The Pacific Islands region is incredibly diverse—both ecologically and culturally—yet the indigenous populations and the fragile ecosystems they depend on are enormously threatened. Climate change, industrial logging and palm oil expansion, and lack of corporate accountability are just a few of the perpetrators.
Tackling these forces is no easy feat. With hundreds of small islands and over 500 language dialects, environmental groups must confront significant barriers to networking and information-sharing. However, with the support of traditional leadership structures and small grants, communities are coming together and taking action against social and environmental injustice.
Afeafe o Vaetoefaga Pacific Academy
Grant #: 53-512
Afeafe o Vaetoefaga Pacific Academy sought to protect the community’s drinking water source—a large freshwater pool—from being contaminated by daily activities.The organization used the small grant to build a small freshwater pool that local women can use to bathe and do laundry that is separate from the water source.t to protectethe communol that locthe water source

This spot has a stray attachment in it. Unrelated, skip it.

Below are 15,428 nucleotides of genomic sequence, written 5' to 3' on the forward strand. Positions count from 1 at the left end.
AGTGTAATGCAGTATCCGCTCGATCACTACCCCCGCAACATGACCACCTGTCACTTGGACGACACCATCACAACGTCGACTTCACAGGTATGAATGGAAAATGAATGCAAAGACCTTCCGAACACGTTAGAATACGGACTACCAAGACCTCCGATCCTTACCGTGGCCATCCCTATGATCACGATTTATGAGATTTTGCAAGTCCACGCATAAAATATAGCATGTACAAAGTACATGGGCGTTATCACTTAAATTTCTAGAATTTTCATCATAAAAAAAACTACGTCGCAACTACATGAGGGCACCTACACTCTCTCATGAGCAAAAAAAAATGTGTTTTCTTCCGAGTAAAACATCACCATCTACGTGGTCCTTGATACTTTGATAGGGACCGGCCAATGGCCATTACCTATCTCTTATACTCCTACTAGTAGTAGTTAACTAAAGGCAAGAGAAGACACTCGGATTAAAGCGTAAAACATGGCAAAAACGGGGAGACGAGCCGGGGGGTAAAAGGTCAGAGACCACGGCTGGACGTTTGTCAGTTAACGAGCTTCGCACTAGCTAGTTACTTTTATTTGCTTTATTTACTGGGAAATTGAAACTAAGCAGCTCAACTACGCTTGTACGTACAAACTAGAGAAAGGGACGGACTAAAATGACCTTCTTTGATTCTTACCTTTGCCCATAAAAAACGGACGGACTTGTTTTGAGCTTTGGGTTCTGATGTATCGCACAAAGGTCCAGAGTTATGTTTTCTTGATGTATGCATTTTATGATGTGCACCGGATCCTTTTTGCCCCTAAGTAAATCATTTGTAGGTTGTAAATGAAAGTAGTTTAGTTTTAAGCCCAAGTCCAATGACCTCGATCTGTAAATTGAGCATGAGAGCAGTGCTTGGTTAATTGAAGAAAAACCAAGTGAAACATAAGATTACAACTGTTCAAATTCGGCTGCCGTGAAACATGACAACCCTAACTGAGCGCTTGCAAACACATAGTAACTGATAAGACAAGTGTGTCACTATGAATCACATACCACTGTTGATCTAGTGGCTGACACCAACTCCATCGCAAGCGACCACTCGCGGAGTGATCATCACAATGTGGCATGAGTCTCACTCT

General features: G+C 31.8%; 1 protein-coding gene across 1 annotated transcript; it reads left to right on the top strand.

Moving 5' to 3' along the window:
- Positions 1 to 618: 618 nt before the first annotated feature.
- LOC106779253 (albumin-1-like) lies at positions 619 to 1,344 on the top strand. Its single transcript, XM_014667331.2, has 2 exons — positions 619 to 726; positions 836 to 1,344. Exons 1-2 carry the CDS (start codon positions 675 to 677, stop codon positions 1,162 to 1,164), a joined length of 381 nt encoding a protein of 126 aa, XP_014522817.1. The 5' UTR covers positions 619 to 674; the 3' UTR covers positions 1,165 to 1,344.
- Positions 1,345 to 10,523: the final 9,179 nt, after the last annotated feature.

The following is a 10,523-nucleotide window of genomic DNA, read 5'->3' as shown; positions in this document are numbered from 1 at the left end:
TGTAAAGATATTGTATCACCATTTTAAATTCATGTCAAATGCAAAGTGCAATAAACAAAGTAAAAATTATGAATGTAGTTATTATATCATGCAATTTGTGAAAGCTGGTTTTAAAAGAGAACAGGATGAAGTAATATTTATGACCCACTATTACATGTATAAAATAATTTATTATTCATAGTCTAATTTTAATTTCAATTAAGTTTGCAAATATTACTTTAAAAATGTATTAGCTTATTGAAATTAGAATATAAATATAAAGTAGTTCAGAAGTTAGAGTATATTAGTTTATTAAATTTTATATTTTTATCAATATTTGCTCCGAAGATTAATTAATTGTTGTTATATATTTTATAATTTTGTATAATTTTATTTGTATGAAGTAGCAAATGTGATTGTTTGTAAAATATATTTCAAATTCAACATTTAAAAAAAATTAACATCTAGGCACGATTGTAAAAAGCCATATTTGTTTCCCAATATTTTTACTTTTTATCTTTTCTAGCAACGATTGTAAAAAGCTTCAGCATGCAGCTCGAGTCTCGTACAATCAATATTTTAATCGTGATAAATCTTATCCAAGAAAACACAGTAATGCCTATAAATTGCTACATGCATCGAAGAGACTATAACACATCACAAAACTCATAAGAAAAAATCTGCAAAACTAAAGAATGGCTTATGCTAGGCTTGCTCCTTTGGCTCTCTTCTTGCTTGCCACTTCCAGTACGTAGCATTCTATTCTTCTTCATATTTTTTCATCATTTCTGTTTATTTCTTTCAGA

IslandFood Communit of PohnpeiIsland
Grant #: 52-321
A small grant to Island Food Community increased awareness about the importance of local foods for nutrition and cultural preservation. The group put on trainings at elementary schools about nutritional content and the preparation of locals food. They built a small oven (adjacent) for school use. They also hosted radio programs and put out news releases to raise awareness about the collection of native food specimens, which were used to create a pilot farm and gene bank.Grant #: 52-321